Powell Tightens And Rests Until September, Biden Loosens And Gears Up For November
They came, they met, they gave speeches and today are headed home from their central bankers’ conclave in Jackson Hole, Wyoming. They shared the latest reading from their models, crystal balls or chicken intestines. Leading the parade was Jerome Powell, chairman of the US Federal Reserve Board of Governors. Last year he declared that the 5.3 per cent inflation rate was “likely to prove temporary”; that there was “slack” in the labor market and “little evidence of wage increases that might threaten excessive inflation;” and that “global disinflationary forces … will continue to weigh on inflation.” He maintained negative real interest rates even as consumer inflation was rising at a rate of 8 per cent.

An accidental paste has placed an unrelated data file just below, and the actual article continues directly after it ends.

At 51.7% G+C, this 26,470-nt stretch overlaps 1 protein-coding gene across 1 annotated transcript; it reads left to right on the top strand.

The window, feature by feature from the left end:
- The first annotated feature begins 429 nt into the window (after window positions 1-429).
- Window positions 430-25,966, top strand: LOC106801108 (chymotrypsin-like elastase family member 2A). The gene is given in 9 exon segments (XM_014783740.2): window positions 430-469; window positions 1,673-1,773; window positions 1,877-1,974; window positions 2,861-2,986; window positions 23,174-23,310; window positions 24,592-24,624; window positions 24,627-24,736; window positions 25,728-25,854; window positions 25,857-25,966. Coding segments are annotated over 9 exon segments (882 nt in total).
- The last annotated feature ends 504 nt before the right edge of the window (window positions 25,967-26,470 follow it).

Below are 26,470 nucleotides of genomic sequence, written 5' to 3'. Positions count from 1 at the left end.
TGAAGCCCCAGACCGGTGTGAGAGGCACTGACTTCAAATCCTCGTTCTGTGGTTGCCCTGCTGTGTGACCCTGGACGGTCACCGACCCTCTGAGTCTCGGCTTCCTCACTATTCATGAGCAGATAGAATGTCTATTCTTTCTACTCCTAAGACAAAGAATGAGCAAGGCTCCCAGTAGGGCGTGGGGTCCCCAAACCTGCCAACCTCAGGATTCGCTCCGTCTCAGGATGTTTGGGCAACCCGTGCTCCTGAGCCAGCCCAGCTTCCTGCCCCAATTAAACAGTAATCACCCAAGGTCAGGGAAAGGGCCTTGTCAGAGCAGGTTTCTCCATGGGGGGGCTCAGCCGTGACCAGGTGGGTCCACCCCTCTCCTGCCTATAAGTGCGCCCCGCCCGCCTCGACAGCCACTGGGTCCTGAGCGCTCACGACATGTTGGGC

The chairman did not pluck these bits of unwisdom from thin air. They were based, in part at least, on the advice of the 400 Ph.D. economists on the Fed staff, pulling down salaries that average in excess of $200,000 per annum. With a fringe benefit of never having to say I’m sorry.